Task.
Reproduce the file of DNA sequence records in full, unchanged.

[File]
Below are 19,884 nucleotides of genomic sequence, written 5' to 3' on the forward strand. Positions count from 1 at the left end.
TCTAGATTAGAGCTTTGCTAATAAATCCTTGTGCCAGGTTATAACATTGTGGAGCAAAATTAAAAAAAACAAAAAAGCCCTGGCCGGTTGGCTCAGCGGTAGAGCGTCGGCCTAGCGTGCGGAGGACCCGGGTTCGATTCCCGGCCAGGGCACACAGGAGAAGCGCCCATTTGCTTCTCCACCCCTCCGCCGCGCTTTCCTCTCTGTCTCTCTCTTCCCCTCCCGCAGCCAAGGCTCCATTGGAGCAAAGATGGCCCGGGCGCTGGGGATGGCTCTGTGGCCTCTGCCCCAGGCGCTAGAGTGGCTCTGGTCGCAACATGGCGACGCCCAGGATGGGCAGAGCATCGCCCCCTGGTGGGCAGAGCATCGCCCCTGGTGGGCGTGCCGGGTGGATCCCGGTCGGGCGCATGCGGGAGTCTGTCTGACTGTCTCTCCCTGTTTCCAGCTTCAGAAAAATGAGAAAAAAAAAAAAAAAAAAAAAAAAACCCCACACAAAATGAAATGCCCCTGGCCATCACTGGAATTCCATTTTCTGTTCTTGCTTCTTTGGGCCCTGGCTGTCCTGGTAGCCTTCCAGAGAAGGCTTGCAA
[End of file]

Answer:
Below are 19,884 nucleotides of genomic sequence, written 5' to 3' on the forward strand. Positions count from 1 at the left end.
TCTAGATTAGAGCTTTGCTAATAAATCCTTGTGCCAGGTTATAACATTGTGGAGCAAAATTAAAAAAAACAAAAAAGCCCTGGCCGGTTGGCTCAGCGGTAGAGCGTCGGCCTAGCGTGCGGAGGACCCGGGTTCGATTCCCGGCCAGGGCACACAGGAGAAGCGCCCATTTGCTTCTCCACCCCTCCGCCGCGCTTTCCTCTCTGTCTCTCTCTTCCCCTCCCGCAGCCAAGGCTCCATTGGAGCAAAGATGGCCCGGGCGCTGGGGATGGCTCTGTGGCCTCTGCCCCAGGCGCTAGAGTGGCTCTGGTCGCAACATGGCGACGCCCAGGATGGGCAGAGCATCGCCCCCTGGTGGGCAGAGCATCGCCCCTGGTGGGCGTGCCGGGTGGATCCCGGTCGGGCGCATGCGGGAGTCTGTCTGACTGTCTCTCCCTGTTTCCAGCTTCAGAAAAATGAGAAAAAAAAAAAAAAAAAAAAAAAAACCCCACACAAAATGAAATGCCCCTGGCCATCACTGGAATTCCATTTTCTGTTCTTGCTTCTTTGGGCCCTGGCTGTCCTGGTAGCCTTCCAGAGAAGGCTTGCAA